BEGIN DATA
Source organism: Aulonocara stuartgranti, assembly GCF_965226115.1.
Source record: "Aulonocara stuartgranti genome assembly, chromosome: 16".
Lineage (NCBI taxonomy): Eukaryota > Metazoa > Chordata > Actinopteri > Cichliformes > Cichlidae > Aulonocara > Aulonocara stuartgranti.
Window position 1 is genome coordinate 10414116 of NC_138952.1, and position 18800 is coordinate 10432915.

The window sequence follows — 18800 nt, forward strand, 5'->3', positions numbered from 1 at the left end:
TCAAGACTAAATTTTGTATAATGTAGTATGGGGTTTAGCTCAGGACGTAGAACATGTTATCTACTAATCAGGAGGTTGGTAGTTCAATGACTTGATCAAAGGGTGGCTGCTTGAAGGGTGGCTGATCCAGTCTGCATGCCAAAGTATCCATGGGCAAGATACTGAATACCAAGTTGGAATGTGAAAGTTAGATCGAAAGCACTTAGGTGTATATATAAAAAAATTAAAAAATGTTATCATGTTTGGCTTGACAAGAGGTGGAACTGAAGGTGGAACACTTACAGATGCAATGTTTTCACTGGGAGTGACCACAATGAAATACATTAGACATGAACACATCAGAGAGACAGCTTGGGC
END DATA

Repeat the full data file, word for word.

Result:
Source organism: Aulonocara stuartgranti, assembly GCF_965226115.1.
Source record: "Aulonocara stuartgranti genome assembly, chromosome: 16".
Lineage (NCBI taxonomy): Eukaryota > Metazoa > Chordata > Actinopteri > Cichliformes > Cichlidae > Aulonocara > Aulonocara stuartgranti.
Window position 1 is genome coordinate 10414116 of NC_138952.1, and position 18800 is coordinate 10432915.

The window sequence follows — 18800 nt, forward strand, 5'->3', positions numbered from 1 at the left end:
TCAAGACTAAATTTTGTATAATGTAGTATGGGGTTTAGCTCAGGACGTAGAACATGTTATCTACTAATCAGGAGGTTGGTAGTTCAATGACTTGATCAAAGGGTGGCTGCTTGAAGGGTGGCTGATCCAGTCTGCATGCCAAAGTATCCATGGGCAAGATACTGAATACCAAGTTGGAATGTGAAAGTTAGATCGAAAGCACTTAGGTGTATATATAAAAAAATTAAAAAATGTTATCATGTTTGGCTTGACAAGAGGTGGAACTGAAGGTGGAACACTTACAGATGCAATGTTTTCACTGGGAGTGACCACAATGAAATACATTAGACATGAACACATCAGAGAGACAGCTTGGGC